We have lost only two men by the Indians as [of] yet. I hope that we may never lose any more. One of them, we don't know what become of him. We started out on a Indian hunt with General Blunt. There was about fifty men ahead of this command and they came on to the devils. This fellow started back when he saw them, to meet the command, and that was the last we ever saw of him. The other one was killed by his own, or not his own but another mans, foolishness. There was twenty-two men went out on a scout to see what they could see. An Orderly Sergeant, from one of the other companies, was mad with the man that had command so he thought he would go off by himself. He took this man and started [out] and they struck an Indian Pony trail. They followed it to the creek, that we are stationed on, about seven miles above the camp. Then there was about sixty Indians came upon them and put seven arrows into the man that was killed. The other man, the Orderly, had a good horse and he got away from them. He is a good rider, but one of the Indians followed him and shot at him. The shot done no damage. It went through his coat collar. A pretty narrow chance for him. The Indians rode right up by the side of him and he shot the Indian, but did not get his scalp

[The following is written on a separate sheet of paper that has a hole in the right corner.]

I will finish my story on this sheet, if you or anyone can call it so. I don't want to write [section missing] I [don't want] to tire you reading it. Being the first [word missing] at when I write. I always want to read a long letter. You must excuse me about writing it over twice, about the man that got killed, for I thought that I would state these particulars about the case as I heard the men state them. I don't think it is safe for one, two, or three men to go out alone a great distance from camp. There the Indians are watching all the time to get a chance to get a scalp to have a dance over. I will finish this before the mail goes out. This being December the 10th, I may get some more news to write before that time. So good Night. I have not got any more news to write at this time. So I will finish it by saying that I am in the Hospital as yet, and I am not any better at present, and I don't think that I shall ever be, as long as I stay in this country.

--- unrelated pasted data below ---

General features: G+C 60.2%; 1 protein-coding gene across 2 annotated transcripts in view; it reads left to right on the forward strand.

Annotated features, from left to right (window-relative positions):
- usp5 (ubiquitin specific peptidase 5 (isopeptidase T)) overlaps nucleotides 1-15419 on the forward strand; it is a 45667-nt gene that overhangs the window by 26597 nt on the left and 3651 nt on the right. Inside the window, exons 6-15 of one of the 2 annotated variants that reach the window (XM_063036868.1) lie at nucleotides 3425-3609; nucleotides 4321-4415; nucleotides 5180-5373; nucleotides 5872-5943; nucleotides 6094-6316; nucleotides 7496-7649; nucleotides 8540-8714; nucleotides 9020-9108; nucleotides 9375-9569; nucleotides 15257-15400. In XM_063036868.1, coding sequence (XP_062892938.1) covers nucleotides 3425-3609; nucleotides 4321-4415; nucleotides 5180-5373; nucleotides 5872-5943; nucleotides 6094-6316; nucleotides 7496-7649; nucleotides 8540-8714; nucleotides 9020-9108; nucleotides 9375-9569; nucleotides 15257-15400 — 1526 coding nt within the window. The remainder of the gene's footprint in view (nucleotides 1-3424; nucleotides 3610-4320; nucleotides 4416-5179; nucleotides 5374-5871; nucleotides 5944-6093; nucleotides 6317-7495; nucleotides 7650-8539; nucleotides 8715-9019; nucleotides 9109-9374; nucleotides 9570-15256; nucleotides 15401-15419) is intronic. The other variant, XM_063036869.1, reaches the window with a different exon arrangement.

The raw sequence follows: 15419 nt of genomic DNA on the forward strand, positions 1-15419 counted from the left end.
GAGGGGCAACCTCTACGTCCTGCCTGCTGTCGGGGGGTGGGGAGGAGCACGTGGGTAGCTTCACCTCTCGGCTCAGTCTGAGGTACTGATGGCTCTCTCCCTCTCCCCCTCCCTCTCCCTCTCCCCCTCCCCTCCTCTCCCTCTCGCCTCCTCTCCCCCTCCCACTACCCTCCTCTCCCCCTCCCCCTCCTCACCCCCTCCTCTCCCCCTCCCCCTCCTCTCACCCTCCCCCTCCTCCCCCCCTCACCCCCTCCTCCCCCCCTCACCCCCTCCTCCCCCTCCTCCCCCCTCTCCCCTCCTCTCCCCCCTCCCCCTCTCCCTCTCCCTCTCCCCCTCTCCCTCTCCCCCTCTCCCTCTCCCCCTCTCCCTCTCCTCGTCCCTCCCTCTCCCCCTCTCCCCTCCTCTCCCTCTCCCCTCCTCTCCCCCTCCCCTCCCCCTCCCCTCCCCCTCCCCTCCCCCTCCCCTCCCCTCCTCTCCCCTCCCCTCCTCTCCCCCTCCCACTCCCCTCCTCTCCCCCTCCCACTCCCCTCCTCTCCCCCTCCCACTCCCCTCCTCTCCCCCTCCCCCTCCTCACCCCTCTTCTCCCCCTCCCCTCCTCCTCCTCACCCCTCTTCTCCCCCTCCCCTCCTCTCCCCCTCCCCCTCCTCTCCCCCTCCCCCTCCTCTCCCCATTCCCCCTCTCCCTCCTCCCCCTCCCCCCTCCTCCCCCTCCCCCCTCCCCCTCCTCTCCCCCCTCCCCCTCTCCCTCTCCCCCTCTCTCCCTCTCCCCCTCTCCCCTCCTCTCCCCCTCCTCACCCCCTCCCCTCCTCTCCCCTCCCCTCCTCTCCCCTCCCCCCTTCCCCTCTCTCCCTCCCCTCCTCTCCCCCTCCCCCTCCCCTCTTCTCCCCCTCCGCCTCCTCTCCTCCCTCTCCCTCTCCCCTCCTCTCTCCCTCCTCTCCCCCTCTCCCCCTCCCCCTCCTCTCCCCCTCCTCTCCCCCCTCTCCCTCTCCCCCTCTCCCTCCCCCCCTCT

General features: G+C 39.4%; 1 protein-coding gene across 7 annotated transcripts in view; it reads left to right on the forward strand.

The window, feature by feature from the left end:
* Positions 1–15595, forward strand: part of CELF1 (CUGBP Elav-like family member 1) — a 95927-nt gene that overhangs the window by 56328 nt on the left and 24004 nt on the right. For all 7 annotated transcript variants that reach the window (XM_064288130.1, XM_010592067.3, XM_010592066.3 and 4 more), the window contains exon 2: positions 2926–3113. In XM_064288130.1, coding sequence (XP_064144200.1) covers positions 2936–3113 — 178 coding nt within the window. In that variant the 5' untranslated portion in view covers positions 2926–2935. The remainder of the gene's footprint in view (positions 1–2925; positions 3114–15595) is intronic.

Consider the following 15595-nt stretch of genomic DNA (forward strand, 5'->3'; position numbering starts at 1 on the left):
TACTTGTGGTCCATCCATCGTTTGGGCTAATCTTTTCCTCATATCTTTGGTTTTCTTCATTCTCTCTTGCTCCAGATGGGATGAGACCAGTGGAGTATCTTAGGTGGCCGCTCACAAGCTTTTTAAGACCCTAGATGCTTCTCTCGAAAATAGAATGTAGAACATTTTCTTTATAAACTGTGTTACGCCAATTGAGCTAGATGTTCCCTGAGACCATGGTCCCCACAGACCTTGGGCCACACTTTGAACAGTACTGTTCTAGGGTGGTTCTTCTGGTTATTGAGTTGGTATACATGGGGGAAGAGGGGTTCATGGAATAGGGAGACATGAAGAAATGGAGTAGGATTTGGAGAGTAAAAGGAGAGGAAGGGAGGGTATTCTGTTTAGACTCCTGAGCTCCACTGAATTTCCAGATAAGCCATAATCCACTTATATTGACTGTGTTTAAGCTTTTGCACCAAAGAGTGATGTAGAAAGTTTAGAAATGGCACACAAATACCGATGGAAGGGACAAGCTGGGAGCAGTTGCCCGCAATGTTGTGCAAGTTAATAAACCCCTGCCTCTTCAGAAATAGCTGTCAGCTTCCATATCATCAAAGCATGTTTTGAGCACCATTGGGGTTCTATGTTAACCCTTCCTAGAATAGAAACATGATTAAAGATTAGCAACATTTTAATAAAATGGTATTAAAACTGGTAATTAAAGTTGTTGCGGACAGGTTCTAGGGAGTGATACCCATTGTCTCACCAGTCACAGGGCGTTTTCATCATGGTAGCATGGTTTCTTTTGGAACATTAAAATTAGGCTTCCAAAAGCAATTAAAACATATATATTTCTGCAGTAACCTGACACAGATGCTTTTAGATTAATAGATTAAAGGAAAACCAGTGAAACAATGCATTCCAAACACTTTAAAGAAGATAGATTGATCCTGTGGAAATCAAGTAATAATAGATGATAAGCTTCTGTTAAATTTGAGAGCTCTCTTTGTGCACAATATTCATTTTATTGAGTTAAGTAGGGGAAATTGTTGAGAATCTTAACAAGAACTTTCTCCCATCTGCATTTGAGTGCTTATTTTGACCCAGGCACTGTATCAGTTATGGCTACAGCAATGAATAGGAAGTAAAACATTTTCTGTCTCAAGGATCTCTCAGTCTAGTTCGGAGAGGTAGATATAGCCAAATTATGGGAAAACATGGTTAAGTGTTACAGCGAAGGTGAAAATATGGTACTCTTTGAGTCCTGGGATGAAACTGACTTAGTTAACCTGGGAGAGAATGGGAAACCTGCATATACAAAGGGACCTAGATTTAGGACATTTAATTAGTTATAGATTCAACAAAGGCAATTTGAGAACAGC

Give my respects to all the folks in that Neighborhood. I send my best respects to you and your Father and Mother, and Orline, Carry, and the other little Sister (I have forgot-ten her name) and L. P. Worden and Family, and [the] Ostrum family, and all of the rest of the inquiring friends. I want you to write to me and tell me all of the news that you can think of. Tell Orline that I would like to have the pleasure of reading a letter from her pen, and Carry, and all the rest of the girls and boys.

When you write, direct to
Fort Zerah, Kansas
3rd Wisconsin Battalion Vols.
In care of Capt. Conkey
Albert H. Edwards

John, write all of the news that you can think of. If any of the girls or boys are married, tell me who they are and all of the news that is in general.
Event Civil War
Category 8: Communication Artifact
Legal Status Oshkosh Public Museum
Notes Albert H. Edwards enlisted as a recruit November 19, 1863 from Lake Mills, WI in Company I, 3rd Wisconsin Cavalry. He was transferred to Company I, 3rd Wisconsin Cavalry Reorganized in March 1865. He mustered out on May 15, 1865.
Object ID SC411.5.23.12
Object Name Letter
People Heron, John
Edwards, Albert H.
Subjects Civil War
3rd Wisconsin Volunteer Cavalry
Frontier & pioneer life
Indian Wars
Cattle herding
Title Letter from Albert H. Edwards to John Heron
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Last modified on: December 12, 2009